How to recognize and avoid heat exhaustion

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(Source: 3TV/CBS 5) (Source: 3TV/CBS 5)

You could say Dennis Schlafer is an expert on  Arizona's summer heat.

Because he works early, he usually ends up hiking Piestewa Peak in the middle of the day. “I've been doing this for 15 years so I’m acclimated,” he says.

But he has seen lots of people run into trouble, “I've given water away and stuff and walked people down. and I took a guy home that was dehydrated and he was throwing up outside my car and stuff.”

Dr. Kurt Dickson, an ER doctor at Banner Thunderbird Medical Center, says nausea, clammy skin, and muscle cramping are all signs of heat exhaustion. He says others include, “sweating profusely, if your heart feels like it is racing, you are light headed very fatigued, dizzy.”  

If you see any of those symptoms, go inside or find some shade, lie down, and drink fluids,

But Dr. Dickson says you will need medical help if you see more severe symptoms, “When it gets really dangerous is when they start having neurological problems where they are acting different or acting funny. That is when you transition from heat exhaustion to heat stroke.”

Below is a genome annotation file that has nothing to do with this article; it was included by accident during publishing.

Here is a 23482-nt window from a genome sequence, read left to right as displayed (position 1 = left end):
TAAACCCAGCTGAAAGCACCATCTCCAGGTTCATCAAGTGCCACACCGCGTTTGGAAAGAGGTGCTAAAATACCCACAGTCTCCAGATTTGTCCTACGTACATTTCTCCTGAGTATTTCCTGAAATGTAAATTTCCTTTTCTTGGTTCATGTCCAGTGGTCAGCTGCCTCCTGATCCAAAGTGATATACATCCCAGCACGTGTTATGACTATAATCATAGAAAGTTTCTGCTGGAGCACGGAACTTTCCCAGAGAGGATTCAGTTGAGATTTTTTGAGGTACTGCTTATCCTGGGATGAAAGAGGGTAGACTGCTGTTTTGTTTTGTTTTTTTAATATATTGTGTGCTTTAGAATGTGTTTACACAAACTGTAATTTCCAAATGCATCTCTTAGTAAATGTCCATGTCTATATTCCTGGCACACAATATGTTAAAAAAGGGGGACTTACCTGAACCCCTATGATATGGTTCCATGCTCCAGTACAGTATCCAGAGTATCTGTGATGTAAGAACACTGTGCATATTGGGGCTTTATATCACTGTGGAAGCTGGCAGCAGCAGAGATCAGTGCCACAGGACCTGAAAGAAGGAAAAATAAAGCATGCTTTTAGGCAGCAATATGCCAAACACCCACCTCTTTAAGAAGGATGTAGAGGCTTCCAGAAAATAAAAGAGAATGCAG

Of course, your best bet is to avoid problems in the first place, Dr. Dickson says you do need to acclimate, short amounts of time outside are best, especially if you are not from the Valley. “Don’t just head out for two hours,” he warns.

And, take a tip form Schlafer, who says to make sure you are staying hydrated.

“I start drinking first thing when I get up in the morning, I go to work at 5 in the morning, so I start drinking water right from the start.”  If you are thirsty or you notice your urine is concentrated, drink more fluid.

Dickson says water is fine, but you may need something extra if you are exercising, “You probably want some electrolyte in it," he says. "You know, Gatorade or something like that. A bottle an hour or so.”

But,  avoid alcohol. Also, use sunscreen, a sunburn can make things worse, and wear light colored loose fitting clothing.  Because even though the temperatures are reaching for the records, there is no reason you need to overheat. 


  • Faintness or dizziness.
  • Nausea or vomiting.
  • Heavy sweating often accompanied by cold, clammy skin.
  • Weak, rapid pulse.
  • Pale or flushed face.
  • Muscle cramps.
  • Headache.
  • Weakness or fatigue.


  • Throbbing headache
  • Dizziness and light-headedness
  • Lack of sweating despite the heat
  • Red, hot, and dry skin
  • Muscle weakness or cramps
  • Nausea and vomiting
  • Rapid heartbeat, which may be either strong or weak
  • Rapid, shallow breathing
  • Behavioral changes such as confusion, disorientation, or staggering
  • Seizures
  • Unconsciousness

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